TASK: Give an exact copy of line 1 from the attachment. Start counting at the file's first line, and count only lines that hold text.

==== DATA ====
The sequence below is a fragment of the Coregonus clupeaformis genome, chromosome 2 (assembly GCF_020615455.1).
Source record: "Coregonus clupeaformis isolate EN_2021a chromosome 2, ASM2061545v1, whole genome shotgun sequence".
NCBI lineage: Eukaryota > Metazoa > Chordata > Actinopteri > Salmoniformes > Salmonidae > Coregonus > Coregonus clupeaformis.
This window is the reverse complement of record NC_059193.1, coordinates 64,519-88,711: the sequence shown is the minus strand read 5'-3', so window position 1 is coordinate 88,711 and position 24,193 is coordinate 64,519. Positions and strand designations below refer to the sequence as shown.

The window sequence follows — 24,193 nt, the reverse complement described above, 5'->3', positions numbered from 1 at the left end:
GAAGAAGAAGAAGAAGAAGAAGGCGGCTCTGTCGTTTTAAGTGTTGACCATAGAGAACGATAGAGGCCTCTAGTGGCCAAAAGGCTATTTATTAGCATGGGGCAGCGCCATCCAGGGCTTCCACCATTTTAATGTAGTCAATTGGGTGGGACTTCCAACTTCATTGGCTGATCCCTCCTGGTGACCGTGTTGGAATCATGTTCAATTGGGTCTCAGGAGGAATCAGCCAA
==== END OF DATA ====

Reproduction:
The sequence below is a fragment of the Coregonus clupeaformis genome, chromosome 2 (assembly GCF_020615455.1).